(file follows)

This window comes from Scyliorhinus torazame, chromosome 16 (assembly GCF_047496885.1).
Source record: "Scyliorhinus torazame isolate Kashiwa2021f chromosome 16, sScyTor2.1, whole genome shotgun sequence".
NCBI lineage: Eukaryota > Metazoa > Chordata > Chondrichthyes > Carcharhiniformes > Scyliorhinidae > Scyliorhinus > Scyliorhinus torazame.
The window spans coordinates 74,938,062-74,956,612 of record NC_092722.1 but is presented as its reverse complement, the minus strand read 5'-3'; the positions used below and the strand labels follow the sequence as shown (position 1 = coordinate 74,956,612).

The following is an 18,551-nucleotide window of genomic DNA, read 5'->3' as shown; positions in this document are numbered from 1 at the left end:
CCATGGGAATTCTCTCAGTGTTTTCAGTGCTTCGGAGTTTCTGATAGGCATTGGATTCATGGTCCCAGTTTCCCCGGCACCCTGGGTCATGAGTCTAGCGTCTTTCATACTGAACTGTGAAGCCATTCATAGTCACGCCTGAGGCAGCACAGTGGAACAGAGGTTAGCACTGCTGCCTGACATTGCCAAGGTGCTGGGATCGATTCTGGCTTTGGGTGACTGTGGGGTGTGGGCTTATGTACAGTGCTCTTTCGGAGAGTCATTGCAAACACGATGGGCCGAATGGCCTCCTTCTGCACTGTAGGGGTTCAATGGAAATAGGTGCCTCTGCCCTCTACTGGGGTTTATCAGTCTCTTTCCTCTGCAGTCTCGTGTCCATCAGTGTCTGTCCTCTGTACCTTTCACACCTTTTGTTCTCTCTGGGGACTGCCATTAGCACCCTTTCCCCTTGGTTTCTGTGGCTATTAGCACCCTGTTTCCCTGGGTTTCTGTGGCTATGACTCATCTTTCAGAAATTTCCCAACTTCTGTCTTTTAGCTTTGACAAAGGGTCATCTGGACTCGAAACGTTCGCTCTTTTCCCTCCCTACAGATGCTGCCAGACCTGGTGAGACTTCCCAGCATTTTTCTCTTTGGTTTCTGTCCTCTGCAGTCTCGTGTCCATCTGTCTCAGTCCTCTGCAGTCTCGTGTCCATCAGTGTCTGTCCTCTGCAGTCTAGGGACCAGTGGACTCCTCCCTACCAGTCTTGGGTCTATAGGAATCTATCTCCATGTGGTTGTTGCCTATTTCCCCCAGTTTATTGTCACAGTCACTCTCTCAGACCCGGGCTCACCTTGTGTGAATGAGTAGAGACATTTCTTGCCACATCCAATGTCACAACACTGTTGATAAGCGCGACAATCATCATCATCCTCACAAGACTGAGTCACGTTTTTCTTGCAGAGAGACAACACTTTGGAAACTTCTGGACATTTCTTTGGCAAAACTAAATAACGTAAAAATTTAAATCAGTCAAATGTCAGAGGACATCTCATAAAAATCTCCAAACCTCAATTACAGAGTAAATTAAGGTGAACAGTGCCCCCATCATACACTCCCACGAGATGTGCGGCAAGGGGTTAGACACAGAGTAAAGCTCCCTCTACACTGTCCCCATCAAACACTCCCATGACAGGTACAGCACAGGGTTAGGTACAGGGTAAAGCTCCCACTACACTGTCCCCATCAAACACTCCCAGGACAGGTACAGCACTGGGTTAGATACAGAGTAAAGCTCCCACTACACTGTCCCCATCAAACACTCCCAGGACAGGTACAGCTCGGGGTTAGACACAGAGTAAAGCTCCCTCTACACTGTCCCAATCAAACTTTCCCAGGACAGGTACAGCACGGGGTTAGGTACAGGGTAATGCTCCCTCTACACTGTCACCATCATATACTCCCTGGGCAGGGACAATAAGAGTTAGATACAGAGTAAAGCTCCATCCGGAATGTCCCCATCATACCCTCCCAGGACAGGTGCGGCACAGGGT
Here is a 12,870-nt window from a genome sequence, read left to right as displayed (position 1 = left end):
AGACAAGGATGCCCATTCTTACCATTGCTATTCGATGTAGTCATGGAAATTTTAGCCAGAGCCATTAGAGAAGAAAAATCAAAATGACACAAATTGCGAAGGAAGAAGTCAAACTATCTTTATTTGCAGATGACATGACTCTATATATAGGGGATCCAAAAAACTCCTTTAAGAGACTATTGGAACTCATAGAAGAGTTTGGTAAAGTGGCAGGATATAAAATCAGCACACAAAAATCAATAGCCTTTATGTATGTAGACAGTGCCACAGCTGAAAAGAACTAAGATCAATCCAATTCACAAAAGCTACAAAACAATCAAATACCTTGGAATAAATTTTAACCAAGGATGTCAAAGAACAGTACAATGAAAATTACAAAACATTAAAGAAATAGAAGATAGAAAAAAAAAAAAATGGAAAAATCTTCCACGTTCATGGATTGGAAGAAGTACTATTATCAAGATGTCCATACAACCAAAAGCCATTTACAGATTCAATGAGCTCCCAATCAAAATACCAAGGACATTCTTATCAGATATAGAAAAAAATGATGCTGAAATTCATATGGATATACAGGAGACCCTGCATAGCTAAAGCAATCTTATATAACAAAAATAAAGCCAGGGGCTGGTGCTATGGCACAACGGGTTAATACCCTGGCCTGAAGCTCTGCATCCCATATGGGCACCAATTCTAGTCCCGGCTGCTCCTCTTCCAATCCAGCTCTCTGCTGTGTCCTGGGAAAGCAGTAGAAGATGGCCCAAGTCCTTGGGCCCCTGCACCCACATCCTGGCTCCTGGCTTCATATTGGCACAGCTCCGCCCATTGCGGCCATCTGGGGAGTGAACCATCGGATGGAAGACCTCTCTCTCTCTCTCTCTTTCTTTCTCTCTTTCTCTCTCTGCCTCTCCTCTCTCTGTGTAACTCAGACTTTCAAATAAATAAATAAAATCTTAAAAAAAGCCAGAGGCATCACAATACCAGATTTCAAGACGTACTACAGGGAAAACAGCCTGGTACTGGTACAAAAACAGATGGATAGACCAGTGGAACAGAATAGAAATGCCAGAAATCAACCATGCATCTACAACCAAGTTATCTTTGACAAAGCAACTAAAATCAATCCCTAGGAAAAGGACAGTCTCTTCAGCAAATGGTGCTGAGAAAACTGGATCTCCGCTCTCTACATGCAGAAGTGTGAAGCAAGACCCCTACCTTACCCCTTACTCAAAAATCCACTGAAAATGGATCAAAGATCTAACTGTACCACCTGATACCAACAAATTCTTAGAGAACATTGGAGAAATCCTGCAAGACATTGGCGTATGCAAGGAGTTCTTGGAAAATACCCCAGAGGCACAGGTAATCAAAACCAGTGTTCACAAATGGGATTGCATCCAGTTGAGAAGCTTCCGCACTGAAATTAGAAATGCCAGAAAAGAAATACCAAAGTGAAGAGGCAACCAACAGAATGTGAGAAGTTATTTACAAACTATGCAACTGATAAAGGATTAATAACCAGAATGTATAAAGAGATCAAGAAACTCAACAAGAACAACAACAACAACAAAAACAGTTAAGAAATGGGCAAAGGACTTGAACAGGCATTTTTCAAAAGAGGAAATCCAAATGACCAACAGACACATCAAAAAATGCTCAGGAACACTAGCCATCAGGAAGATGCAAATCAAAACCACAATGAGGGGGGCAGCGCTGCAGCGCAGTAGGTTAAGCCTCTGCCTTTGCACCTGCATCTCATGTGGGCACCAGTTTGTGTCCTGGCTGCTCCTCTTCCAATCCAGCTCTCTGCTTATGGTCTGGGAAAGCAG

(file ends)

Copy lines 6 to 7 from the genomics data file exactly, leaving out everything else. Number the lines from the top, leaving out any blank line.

CCATGGGAATTCTCTCAGTGTTTTCAGTGCTTCGGAGTTTCTGATAGGCATTGGATTCATGGTCCCAGTTTCCCCGGCACCCTGGGTCATGAGTCTAGCGTCTTTCATACTGAACTGTGAAGCCATTCATAGTCACGCCTGAGGCAGCACAGTGGAACAGAGGTTAGCACTGCTGCCTGACATTGCCAAGGTGCTGGGATCGATTCTGGCTTTGGGTGACTGTGGGGTGTGGGCTTATGTACAGTGCTCTTTCGGAGAGTCATTGCAAACACGATGGGCCGAATGGCCTCCTTCTGCACTGTAGGGGTTCAATGGAAATAGGTGCCTCTGCCCTCTACTGGGGTTTATCAGTCTCTTTCCTCTGCAGTCTCGTGTCCATCAGTGTCTGTCCTCTGTACCTTTCACACCTTTTGTTCTCTCTGGGGACTGCCATTAGCACCCTTTCCCCTTGGTTTCTGTGGCTATTAGCACCCTGTTTCCCTGGGTTTCTGTGGCTATGACTCATCTTTCAGAAATTTCCCAACTTCTGTCTTTTAGCTTTGACAAAGGGTCATCTGGACTCGAAACGTTCGCTCTTTTCCCTCCCTACAGATGCTGCCAGACCTGGTGAGACTTCCCAGCATTTTTCTCTTTGGTTTCTGTCCTCTGCAGTCTCGTGTCCATCTGTCTCAGTCCTCTGCAGTCTCGTGTCCATCAGTGTCTGTCCTCTGCAGTCTAGGGACCAGTGGACTCCTCCCTACCAGTCTTGGGTCTATAGGAATCTATCTCCATGTGGTTGTTGCCTATTTCCCCCAGTTTATTGTCACAGTCACTCTCTCAGACCCGGGCTCACCTTGTGTGAATGAGTAGAGACATTTCTTGCCACATCCAATGTCACAACACTGTTGATAAGCGCGACAATCATCATCATCCTCACAAGACTGAGTCACGTTTTTCTTGCAGAGAGACAACACTTTGGAAACTTCTGGACATTTCTTTGGCAAAACTAAATAACGTAAAAATTTAAATCAGTCAAATGTCAGAGGACATCTCATAAAAATCTCCAAACCTCAATTACAGAGTAAATTAAGGTGAACAGTGCCCCCATCATACACTCCCACGAGATGTGCGGCAAGGGGTTAGACACAGAGTAAAGCTCCCTCTACACTGTCCCCATCAAACACTCCCATGACAGGTACAGCACAGGGTTAGGTACAGGGTAAAGCTCCCACTACACTGTCCCCATCAAACACTCCCAGGACAGGTACAGCACTGGGTTAGATACAGAGTAAAGCTCCCACTACACTGTCCCCATCAAACACTCCCAGGACAGGTACAGCTCGGGGTTAGACACAGAGTAAAGCTCCCTCTACACTGTCCCAATCAAACTTTCCCAGGACAGGTACAGCACGGGGTTAGGTACAGGGTAATGCTCCCTCTACACTGTCACCATCATATACTCCCTGGGCAGGGACAATAAGAGTTAGATACAGAGTAAAGCTCCATCCGGAATGTCCCCATCATACCCTCCCAGGACAGGTGCGGCACAGGGT
Here is a 12,870-nt window from a genome sequence, read left to right as displayed (position 1 = left end):